Ten Survival Hunting Essentials

Ten Survival Hunting Essentials“If things go south, I will rely on hunting to get my meat,” I’ve heard this one so many times that it has almost become a nuisance for me. People think that if they own a powerful rifle, they can just go into the woods and bring some big game that will keep them fed. Many of these people don’t even have a clue about the survival hunting essentials and I think it’s better to give them a heads up.

I can’t say that I’m an expert hunter and to be honest, I think that I still have a lot to learn. Although I’ve been part of several experienced hunting parties, I even consider myself a beginner and I prefer to have a humble approach when it comes to this topic. Although humans evolved in large part due to their hunting abilities and the knowledge they passed on regarding how to bag big game animals, today, the modern hunters are putting all their hopes into the available technology.

Don’t get me wrong, I’m not saying that having the best gear can be harmful to your hunting skills… I’m just saying that before you invest your hard-earned money in state of the art hunting gear, you should start by mastering the survival hunting essentials.

In a survival scenario where grocery stores are closed, you will be forced to hunt for your own food. If it comes to that, there are a few things you need to master before you go out, hoping to bring down some big game animals.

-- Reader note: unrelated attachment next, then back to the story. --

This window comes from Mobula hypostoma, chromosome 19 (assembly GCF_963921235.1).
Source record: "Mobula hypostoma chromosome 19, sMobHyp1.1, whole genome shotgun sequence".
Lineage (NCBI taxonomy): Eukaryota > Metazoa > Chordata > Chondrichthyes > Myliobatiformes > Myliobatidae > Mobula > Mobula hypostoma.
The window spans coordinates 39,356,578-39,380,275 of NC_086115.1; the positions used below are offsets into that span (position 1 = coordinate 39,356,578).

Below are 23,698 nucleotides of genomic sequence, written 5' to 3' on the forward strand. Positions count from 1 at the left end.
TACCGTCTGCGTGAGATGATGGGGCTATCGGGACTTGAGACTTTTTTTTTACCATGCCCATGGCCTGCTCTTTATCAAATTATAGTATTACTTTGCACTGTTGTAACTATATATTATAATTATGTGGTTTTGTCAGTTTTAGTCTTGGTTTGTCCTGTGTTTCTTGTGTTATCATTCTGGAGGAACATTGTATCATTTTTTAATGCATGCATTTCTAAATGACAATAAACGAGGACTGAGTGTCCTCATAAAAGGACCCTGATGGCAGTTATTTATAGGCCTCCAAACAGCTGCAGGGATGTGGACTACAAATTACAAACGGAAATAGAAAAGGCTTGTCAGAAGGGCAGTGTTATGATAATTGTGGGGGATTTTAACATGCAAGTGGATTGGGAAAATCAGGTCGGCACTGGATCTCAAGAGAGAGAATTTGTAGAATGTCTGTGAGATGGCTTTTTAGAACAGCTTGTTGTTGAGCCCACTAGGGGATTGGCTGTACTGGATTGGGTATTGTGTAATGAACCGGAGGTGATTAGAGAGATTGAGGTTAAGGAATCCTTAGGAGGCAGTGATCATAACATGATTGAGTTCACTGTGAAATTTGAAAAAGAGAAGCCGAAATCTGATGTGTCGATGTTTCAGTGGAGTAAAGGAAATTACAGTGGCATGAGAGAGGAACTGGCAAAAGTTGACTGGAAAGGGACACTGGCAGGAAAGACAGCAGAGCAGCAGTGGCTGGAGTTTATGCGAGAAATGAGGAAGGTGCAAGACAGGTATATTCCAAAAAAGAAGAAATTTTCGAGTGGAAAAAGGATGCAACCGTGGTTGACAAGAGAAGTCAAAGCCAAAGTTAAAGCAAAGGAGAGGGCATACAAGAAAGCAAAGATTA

Survival hunting essentials:

  1. You need to know exactly where your target prey lives because going into the woods and hoping to get a lucky encounter is just wishful thinking. You should know about your region, about the secluded places where your target animals may feed or rest. What does the animal’s footprint look like? Does it live on hardwood ridges above bodies of water? These are all questions you should have an answer for.
  2. What does the animal eat? If you know a thing or two about its diet, you will be able to track it easily or set up a camping post. Where does it fit on the food chain? Can it become a danger to you? Does it eat green vegetation? If you know about the feeding habit of your prey, you will increase your chances of hunting or trapping it.
  3. When does your prey feed? Is the animal used to feed during midday? Dusk? Dawn? Does weather play an essential role in the feeding habit of your target animal? Do you have better chances of hunting it after rainy days? Or maybe after a cold front has passed through.
  4. How does the animal evade its enemies? Is it a shy creature that gets startled easily? Do you need to pay attention to your surroundings and keep a low profile? Does the wind play an important role when the animal picks a bedding area? Where does it find safety during non-feeding times?
  5. When it comes to survival hunting essentials, being able to identify an animal by its feces plays an important role. If you know what the feces look like, you will be able to track down your target animal. For example, deer drop pellets, while bears and foxes deposit coils. Examining the feces of an animal can also tell you a thing or two about their feeding habits. When hunting deer, the presence of acorn husks may indicate that the deer have been feeding under oak trees.